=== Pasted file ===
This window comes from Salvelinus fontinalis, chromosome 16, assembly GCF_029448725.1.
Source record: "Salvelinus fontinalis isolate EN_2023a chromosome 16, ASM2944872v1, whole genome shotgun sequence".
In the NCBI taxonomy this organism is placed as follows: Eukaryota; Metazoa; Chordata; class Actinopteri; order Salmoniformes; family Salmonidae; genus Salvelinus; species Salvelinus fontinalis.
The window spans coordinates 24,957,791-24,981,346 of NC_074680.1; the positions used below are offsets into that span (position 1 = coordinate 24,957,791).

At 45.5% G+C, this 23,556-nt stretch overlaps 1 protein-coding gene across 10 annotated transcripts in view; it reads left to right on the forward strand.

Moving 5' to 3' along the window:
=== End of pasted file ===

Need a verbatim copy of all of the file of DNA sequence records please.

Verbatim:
This window comes from Salvelinus fontinalis, chromosome 16, assembly GCF_029448725.1.
Source record: "Salvelinus fontinalis isolate EN_2023a chromosome 16, ASM2944872v1, whole genome shotgun sequence".
In the NCBI taxonomy this organism is placed as follows: Eukaryota; Metazoa; Chordata; class Actinopteri; order Salmoniformes; family Salmonidae; genus Salvelinus; species Salvelinus fontinalis.
The window spans coordinates 24,957,791-24,981,346 of NC_074680.1; the positions used below are offsets into that span (position 1 = coordinate 24,957,791).

At 45.5% G+C, this 23,556-nt stretch overlaps 1 protein-coding gene across 10 annotated transcripts in view; it reads left to right on the forward strand.

Moving 5' to 3' along the window: